Genes don’t cause cancer, but genetic mutations can. Our cells have about 22,000 genes, which consist of DNA packed into chromosomes inside the cell nucleus. These genes control a wide range of functions, including cell growth and division. When the genes misbehave or mutate, cancer can develop.
In celebration of Living Proof week, Insight honors cancer survivors with daily posts about survivorship. When I was discharged from the hospital in 1996 after undergoing a stem cell transplant to treat leukemia, I was terrified. Yes, I’d survived cancer treatment, but now I had to deal with something even scarier: the unknown. If you’ve recently ended active treatment and are entering the world of survivorship, here are some tips to keep in mind. It’s OK to feel isolated at first. The end of cancer treatment can bring negative emotions, particularly when those around you think you should be “getting back to normal.” Leaving the safety …
In celebration of Living Proof week, Insight honors cancer survivors with daily posts about survivorship. In 2008 I discovered that my breast cancer, in remission for several years, had spread to my bones. I had just turned 50 and made a list of things I wanted to try that year: ride a helicopter, taste sake, attend a political rally. Going back into cancer treatment was not on the list. My oncologist in Virginia suggested a consult with Eric Winer, MD, director of the Breast Oncology Center in the Susan F. Smith Center for Women’s Cancers. After meeting with him I began traveling to Dana-Farber every …
In celebration of Living Proof week, Insight honors cancer survivors with daily posts about survivorship. The United States today is home to an estimated 12 million cancer survivors, thanks largely to advances in cancer treatment. But the end of treatment is not the end of the cancer experience. For many cancer survivors and caregivers, the years after cancer treatment can bring physical and psychological challenges, says Ann Partridge, MD, MPH, founder and director of Dana-Farber’s Program for Young Women with Breast Cancer and director of the Adult Survivorship Program.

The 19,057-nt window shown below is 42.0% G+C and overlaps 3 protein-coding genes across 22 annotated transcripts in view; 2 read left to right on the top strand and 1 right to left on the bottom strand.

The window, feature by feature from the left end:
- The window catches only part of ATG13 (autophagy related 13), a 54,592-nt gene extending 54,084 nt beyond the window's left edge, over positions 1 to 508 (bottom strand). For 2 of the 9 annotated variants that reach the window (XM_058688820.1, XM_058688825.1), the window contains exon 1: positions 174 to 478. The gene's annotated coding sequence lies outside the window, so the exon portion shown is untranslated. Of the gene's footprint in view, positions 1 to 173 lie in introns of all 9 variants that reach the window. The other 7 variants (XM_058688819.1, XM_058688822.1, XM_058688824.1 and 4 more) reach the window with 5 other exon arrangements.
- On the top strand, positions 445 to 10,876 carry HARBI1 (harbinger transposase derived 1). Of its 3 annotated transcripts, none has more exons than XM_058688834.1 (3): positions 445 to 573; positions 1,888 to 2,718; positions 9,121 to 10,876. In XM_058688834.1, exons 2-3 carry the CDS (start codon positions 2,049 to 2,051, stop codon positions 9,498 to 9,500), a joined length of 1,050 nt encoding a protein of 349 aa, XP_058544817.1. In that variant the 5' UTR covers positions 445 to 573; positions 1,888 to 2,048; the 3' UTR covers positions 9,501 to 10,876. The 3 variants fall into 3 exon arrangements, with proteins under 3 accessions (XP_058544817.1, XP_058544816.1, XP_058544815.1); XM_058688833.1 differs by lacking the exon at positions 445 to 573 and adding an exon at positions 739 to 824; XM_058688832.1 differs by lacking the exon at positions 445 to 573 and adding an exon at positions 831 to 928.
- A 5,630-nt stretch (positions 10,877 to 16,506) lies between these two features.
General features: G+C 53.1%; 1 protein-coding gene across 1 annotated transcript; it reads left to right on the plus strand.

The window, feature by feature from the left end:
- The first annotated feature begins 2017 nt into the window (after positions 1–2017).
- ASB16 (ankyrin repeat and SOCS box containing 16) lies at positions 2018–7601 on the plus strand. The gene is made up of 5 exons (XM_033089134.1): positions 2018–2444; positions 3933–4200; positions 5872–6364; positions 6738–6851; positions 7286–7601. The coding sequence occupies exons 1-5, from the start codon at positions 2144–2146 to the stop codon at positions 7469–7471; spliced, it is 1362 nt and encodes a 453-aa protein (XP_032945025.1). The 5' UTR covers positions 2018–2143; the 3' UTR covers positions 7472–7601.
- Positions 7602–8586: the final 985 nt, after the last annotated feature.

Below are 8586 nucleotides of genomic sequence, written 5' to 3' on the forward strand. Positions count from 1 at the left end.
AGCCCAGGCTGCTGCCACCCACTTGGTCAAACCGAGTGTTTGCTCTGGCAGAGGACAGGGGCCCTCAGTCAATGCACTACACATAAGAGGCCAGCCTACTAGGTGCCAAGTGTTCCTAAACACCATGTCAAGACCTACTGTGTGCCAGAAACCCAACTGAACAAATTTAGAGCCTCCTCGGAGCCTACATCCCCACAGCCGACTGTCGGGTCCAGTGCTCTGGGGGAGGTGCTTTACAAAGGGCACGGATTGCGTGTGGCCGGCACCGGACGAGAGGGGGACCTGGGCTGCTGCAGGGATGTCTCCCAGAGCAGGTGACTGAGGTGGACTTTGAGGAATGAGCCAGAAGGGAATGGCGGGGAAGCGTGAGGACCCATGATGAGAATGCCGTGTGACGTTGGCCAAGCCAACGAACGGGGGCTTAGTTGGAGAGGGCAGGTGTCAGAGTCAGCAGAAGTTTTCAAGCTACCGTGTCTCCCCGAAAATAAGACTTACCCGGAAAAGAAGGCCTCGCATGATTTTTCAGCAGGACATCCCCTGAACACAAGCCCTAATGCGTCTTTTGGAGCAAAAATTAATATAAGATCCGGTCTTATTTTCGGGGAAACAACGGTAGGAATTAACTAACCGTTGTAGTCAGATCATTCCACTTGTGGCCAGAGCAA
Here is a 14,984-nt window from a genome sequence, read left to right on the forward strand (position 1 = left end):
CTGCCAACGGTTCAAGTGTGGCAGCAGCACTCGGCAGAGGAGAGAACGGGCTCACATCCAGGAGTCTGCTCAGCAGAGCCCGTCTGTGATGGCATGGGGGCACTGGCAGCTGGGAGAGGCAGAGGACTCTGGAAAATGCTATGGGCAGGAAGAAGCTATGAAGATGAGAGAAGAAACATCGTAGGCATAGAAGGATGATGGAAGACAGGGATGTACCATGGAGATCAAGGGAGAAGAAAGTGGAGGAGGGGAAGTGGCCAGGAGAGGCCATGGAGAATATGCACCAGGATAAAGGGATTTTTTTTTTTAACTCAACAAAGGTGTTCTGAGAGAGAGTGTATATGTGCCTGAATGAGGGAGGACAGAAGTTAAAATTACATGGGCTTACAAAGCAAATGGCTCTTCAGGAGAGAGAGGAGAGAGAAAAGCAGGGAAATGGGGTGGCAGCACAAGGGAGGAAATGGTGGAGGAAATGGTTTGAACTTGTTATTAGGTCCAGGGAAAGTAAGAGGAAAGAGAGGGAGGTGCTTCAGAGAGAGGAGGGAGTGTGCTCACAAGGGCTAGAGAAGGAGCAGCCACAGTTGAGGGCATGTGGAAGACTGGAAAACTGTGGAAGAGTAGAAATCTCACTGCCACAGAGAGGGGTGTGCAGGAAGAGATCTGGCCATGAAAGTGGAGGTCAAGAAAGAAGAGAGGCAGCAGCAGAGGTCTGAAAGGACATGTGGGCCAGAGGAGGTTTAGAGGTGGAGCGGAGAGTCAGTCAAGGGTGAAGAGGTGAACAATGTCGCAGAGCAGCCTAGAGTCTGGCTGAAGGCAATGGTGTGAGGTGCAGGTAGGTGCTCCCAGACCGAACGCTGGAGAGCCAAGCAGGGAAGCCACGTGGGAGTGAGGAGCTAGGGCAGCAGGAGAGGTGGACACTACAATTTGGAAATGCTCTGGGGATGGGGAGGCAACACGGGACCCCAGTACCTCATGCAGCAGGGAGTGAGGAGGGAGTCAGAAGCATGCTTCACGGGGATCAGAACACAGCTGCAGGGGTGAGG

Musician Sheryl Crow announced on June 5 that she has a benign brain tumor known as a meningioma. Below, doctors from Dana-Farber’s Center for Neuro-Oncology describe this condition. The singer-songwriter, a breast cancer survivor, visited Dana-Farber in 2006. Meningiomas are tumors on the surface of the brain, spinal cord, and fluid spaces. They are the most common type of brain tumor, with approximately 55,000 new cases diagnosed annually in the United States.
When Good Morning America host Robin Roberts revealed that she has myelodysplastic syndrome (MDS), she turned a spotlight on a group of blood disorders that affect an estimated 35,000 to 55,000 people in the United States. In patients with MDS, the bone marrow fails to produce normal quantities of blood cells and the cells themselves are often abnormal, resulting in anemia and an array of symptoms including paleness, fatigue, susceptibility to infections, and easy bruising or bleeding. The syndrome, of which there are at least 15,000 new diagnoses each year in the United States, formerly was known as “pre-leukemia” because about …
Inflammatory breast cancer (IBC) is a rare but aggressive form of breast cancer that affects young women more than older women. Because it’s relatively uncommon — it represents less than five percent of all breast cancer cases — people are often confused about what inflammatory breast cancer is and how you can detect it. As a breast oncologist specializing in inflammatory breast cancer, I want to share some of the common myths to help you separate fact from fiction about IBC.
“I don’t believe that optimism can cure cancer, but I do believe one’s general health around the edges can make a difference.” Sam Donaldson, ABC News contributor, learned he had melanoma (a type of skin cancer) in 1997. Despite his diagnosis, he opted to stay positive and learn all he could about his disease. Now chairman of the foundation board at the National Comprehensive Cancer Network (NCCN), Donaldson also works with other cancer research on survivorship initiatives. He talked to us about what he learned, and shares some of his insights here.
More than 600,000 people in the United States are living with a primary brain tumor — one that begins and stays in the brain — and over 60,000 adults and children will be diagnosed with a brain tumor this year. In recognition of May as Brain Tumor Awareness Month, we asked David Reardon, MD, clinical director of the Center for Neuro-Oncology at Dana-Farber/Brigham and Women’s Cancer Center, for the latest advances in brain tumor research and patient care.
Watch and wait. That’s often one of the new terms added to your vocabulary when you’re diagnosed with cancer. Or maybe it’s wait and watch. Or active monitoring. Whatever it’s called, sometimes it’s the term used when there’s nothing to do to treat your particular cancer but wait. That’s a hard thing to do, most doctors will tell you. The natural reaction to a cancer diagnosis is a desire to do something, anything. Melt it. Burn it. Radiate it. Drug it. Remove it. Attack it. Just get the cancer out of you.